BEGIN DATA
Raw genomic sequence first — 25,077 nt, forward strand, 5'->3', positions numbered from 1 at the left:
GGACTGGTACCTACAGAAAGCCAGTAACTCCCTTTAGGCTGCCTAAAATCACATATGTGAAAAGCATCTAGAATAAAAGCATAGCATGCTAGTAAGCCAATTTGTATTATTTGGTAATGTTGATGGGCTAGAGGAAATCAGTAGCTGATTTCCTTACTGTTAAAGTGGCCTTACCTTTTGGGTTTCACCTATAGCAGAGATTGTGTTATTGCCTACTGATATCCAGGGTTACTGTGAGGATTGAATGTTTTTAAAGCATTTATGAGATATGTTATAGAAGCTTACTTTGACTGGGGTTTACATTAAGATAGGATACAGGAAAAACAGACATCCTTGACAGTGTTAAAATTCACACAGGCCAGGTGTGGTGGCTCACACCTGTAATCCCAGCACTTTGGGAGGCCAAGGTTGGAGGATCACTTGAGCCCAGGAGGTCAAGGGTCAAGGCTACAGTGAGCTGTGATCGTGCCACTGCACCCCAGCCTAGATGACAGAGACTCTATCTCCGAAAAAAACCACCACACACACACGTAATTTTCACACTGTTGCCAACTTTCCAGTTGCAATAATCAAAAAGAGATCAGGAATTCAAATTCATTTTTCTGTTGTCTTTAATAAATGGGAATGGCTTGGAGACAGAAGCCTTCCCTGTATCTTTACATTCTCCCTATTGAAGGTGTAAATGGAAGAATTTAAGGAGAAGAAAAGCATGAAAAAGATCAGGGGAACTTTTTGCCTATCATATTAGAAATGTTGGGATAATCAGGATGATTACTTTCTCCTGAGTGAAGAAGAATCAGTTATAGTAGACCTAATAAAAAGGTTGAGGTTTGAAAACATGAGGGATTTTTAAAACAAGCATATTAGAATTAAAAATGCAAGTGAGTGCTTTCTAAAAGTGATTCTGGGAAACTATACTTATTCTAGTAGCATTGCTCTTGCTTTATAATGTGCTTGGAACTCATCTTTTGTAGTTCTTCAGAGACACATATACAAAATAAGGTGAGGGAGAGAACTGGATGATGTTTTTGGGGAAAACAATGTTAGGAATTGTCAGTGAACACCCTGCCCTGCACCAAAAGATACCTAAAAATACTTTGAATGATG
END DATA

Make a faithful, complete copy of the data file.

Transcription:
Raw genomic sequence first — 25,077 nt, forward strand, 5'->3', positions numbered from 1 at the left:
GGACTGGTACCTACAGAAAGCCAGTAACTCCCTTTAGGCTGCCTAAAATCACATATGTGAAAAGCATCTAGAATAAAAGCATAGCATGCTAGTAAGCCAATTTGTATTATTTGGTAATGTTGATGGGCTAGAGGAAATCAGTAGCTGATTTCCTTACTGTTAAAGTGGCCTTACCTTTTGGGTTTCACCTATAGCAGAGATTGTGTTATTGCCTACTGATATCCAGGGTTACTGTGAGGATTGAATGTTTTTAAAGCATTTATGAGATATGTTATAGAAGCTTACTTTGACTGGGGTTTACATTAAGATAGGATACAGGAAAAACAGACATCCTTGACAGTGTTAAAATTCACACAGGCCAGGTGTGGTGGCTCACACCTGTAATCCCAGCACTTTGGGAGGCCAAGGTTGGAGGATCACTTGAGCCCAGGAGGTCAAGGGTCAAGGCTACAGTGAGCTGTGATCGTGCCACTGCACCCCAGCCTAGATGACAGAGACTCTATCTCCGAAAAAAACCACCACACACACACGTAATTTTCACACTGTTGCCAACTTTCCAGTTGCAATAATCAAAAAGAGATCAGGAATTCAAATTCATTTTTCTGTTGTCTTTAATAAATGGGAATGGCTTGGAGACAGAAGCCTTCCCTGTATCTTTACATTCTCCCTATTGAAGGTGTAAATGGAAGAATTTAAGGAGAAGAAAAGCATGAAAAAGATCAGGGGAACTTTTTGCCTATCATATTAGAAATGTTGGGATAATCAGGATGATTACTTTCTCCTGAGTGAAGAAGAATCAGTTATAGTAGACCTAATAAAAAGGTTGAGGTTTGAAAACATGAGGGATTTTTAAAACAAGCATATTAGAATTAAAAATGCAAGTGAGTGCTTTCTAAAAGTGATTCTGGGAAACTATACTTATTCTAGTAGCATTGCTCTTGCTTTATAATGTGCTTGGAACTCATCTTTTGTAGTTCTTCAGAGACACATATACAAAATAAGGTGAGGGAGAGAACTGGATGATGTTTTTGGGGAAAACAATGTTAGGAATTGTCAGTGAACACCCTGCCCTGCACCAAAAGATACCTAAAAATACTTTGAATGATG